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November is Diabetic Eye Disease Awareness month

Diabetes affects an estimated 30 million Americans. That number is expected to rise in the coming years.

Of those 30 million diabetics, about 10 million of them have no idea they have diabetes!

Diabetic retinopathy occurs when diabetes negatively affects your vision. It accounts for as many as 24,000 cases of blindness every year. This makes diabetes the leading cause of vision loss for people under the age of 74. The above pictures show an example of diabetic retinopathy, characterized by hemorrhages (the red spots) and exudates (the yellow-white spots). This particular patient also has retinal pigment epithelium clumping changes in the macula (the black spots).

What is diabetes?

There are two types of diabetes.

  • Type 1 is usually diagnosed in childhood or young adulthood. Only 5% of people with diabetes have this form. When you eat, your body needs to produce insulin in order to transport the “energy” from your food into the cells in your body. In Type 1, the body is unable to produce insulin and the person must take injectable insulin.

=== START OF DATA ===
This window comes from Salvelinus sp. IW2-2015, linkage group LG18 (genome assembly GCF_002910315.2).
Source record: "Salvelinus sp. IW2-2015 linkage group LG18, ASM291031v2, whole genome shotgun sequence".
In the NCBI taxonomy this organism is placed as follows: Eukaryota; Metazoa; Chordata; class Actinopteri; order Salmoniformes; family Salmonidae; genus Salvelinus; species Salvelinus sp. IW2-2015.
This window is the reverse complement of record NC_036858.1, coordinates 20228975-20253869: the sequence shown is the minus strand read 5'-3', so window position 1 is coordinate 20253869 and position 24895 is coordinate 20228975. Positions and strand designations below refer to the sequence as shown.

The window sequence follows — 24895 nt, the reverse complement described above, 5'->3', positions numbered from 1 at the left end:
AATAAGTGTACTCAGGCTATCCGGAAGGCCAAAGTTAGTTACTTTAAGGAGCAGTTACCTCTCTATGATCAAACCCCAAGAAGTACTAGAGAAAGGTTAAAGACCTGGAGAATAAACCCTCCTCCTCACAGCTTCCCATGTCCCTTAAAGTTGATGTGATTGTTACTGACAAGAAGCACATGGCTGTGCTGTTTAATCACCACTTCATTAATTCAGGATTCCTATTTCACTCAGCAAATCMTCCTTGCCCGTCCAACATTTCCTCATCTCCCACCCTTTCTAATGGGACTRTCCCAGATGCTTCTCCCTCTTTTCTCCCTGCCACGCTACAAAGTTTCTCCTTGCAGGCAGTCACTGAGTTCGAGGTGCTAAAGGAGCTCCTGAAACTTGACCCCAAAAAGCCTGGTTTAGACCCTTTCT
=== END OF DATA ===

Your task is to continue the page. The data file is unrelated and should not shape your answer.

• Type 2 accounts for 95% of diabetics and is usually diagnosed in adulthood. This occurs when the body doesn’t use its insulin properly, known as insulin resistance. Your pancreas tries to make extra insulin to help out. As the disease progresses, the body is unable to make enough insulin and then injectable insulin will be required.

Type 2 diabetes can be prevented by maintaining a healthy weight, eating nutritious, and staying active. Type 2 diabetes increases your risk of stroke, cancer, heart disease, and other problems.

Many times, your optometrist can be the one who discovers that a patient has diabetes; simply by looking inside the eye!

How can diabetes affect the eyes?

Diabetes can cause a number of problems with the eyes. The most serious complication is blindness, due to diabetic retinopathy. When your blood sugar is too high, the blood vessels in your body become “leaky”. They will also become leaky in the retina, in the back of the eye. Blood is toxic to the retina and can damage it over time. If the bleeding occurs in the macula (your central vision), vision is threatened!

Less serious, but important complications of diabetes, can include blurry vision, changes in eyeglasses prescriptions, night blindness, and decreased corneal healing. Diabetes also increased your risk of developing cataracts by 60% and increases your risk of glaucoma by 40%.

This is why it is so important to control your blood sugar and keep it at the level your diabetic doctor recommends.

Vision Source Mandan sees diabetic patients!

It is very important for diabetics to have a dilated eye exam once per year. We can aid your diabetic doctor in your diabetes management and can watch for any signs of diabetic retinopathy.

Top image property of Vision Source Mandan and is not to be used without written permission.

The content on this blog is not intended to be a substitute for professional medical advice, diagnosis, or treatment. Always seek the advice of qualified health providers with questions you may have regarding medical conditions.